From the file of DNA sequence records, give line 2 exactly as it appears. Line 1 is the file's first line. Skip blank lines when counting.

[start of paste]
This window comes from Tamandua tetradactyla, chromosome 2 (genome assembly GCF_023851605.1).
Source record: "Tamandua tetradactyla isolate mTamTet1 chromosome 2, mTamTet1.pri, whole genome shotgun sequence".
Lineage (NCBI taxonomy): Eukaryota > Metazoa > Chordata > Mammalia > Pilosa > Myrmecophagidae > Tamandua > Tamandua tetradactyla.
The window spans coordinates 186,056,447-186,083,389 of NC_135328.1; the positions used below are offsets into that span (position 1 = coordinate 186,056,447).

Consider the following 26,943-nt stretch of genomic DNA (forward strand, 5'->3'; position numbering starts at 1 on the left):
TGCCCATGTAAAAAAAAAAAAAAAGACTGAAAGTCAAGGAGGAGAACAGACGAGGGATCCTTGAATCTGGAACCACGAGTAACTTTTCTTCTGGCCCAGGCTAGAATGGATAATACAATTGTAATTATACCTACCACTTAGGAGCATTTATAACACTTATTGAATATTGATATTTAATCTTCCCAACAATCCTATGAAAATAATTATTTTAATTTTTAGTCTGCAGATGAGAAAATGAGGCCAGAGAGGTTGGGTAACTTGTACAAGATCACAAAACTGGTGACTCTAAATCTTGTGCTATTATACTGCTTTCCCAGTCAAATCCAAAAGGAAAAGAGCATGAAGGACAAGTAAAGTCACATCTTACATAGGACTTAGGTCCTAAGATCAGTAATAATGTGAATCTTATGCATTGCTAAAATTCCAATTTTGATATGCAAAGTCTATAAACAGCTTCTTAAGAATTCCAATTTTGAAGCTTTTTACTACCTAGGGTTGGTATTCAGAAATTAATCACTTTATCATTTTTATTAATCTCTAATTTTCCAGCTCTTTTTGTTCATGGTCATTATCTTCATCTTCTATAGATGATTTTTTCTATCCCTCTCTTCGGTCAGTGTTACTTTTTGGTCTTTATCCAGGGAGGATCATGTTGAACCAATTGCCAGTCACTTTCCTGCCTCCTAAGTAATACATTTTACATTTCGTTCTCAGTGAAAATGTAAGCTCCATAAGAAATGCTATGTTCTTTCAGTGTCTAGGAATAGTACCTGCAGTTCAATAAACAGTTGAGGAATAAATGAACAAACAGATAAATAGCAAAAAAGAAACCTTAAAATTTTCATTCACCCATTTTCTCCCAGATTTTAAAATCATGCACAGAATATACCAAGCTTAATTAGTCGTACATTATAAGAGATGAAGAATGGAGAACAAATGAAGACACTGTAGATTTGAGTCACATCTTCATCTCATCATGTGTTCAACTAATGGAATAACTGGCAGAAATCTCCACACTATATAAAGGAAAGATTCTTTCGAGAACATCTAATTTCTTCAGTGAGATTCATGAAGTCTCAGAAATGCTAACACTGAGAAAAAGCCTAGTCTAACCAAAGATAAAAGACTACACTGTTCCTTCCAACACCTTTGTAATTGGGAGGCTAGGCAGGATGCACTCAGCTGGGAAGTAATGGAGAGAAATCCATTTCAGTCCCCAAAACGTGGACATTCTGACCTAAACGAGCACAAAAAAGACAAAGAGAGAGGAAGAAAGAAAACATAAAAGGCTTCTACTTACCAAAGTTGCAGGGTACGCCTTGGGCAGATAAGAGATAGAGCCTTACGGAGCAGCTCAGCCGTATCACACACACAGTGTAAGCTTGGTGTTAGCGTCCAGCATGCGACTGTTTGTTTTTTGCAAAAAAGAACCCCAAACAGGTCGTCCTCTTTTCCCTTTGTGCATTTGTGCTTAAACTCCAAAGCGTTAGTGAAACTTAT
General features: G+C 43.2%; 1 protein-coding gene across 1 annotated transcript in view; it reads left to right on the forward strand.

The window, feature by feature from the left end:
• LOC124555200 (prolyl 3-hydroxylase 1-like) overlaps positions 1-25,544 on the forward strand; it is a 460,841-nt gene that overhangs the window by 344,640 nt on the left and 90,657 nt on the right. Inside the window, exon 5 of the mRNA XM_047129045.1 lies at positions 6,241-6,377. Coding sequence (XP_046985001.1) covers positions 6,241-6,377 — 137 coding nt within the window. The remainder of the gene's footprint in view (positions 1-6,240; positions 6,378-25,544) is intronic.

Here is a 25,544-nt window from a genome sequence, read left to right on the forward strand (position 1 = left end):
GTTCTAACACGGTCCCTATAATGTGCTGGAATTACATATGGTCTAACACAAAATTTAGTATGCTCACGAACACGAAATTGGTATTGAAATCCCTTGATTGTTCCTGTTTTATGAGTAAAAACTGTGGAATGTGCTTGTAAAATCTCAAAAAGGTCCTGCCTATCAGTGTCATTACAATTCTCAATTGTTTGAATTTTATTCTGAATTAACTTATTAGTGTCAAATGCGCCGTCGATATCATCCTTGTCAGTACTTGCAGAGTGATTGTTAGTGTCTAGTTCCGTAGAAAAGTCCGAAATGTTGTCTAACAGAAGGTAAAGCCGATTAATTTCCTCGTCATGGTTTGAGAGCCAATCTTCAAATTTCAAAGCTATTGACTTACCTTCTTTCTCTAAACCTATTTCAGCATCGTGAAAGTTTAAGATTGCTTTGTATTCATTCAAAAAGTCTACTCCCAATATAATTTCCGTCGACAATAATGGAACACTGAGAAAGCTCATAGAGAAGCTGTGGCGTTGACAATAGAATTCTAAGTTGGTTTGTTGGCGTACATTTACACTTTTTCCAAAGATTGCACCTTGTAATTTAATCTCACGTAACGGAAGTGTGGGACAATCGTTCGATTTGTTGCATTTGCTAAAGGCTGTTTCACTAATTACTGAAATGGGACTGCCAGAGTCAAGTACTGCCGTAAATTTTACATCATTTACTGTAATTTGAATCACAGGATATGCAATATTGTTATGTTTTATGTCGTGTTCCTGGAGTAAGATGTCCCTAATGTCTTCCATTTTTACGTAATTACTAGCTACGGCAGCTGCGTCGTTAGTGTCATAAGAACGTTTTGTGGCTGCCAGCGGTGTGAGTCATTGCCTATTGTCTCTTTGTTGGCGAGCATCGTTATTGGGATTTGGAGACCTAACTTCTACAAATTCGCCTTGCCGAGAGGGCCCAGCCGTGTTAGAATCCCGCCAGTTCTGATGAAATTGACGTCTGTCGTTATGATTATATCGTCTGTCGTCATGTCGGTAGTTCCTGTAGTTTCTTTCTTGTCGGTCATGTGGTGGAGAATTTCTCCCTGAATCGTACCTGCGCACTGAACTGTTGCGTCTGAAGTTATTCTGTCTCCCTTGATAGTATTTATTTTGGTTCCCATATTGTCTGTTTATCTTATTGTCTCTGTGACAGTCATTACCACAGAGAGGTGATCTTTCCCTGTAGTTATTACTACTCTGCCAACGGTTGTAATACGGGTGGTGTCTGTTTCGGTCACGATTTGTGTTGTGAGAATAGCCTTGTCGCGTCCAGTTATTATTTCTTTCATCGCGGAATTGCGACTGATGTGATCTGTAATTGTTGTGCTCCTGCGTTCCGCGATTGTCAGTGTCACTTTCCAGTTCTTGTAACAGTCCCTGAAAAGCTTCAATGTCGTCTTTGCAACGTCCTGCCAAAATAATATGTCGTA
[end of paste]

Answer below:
Source record: "Tamandua tetradactyla isolate mTamTet1 chromosome 2, mTamTet1.pri, whole genome shotgun sequence".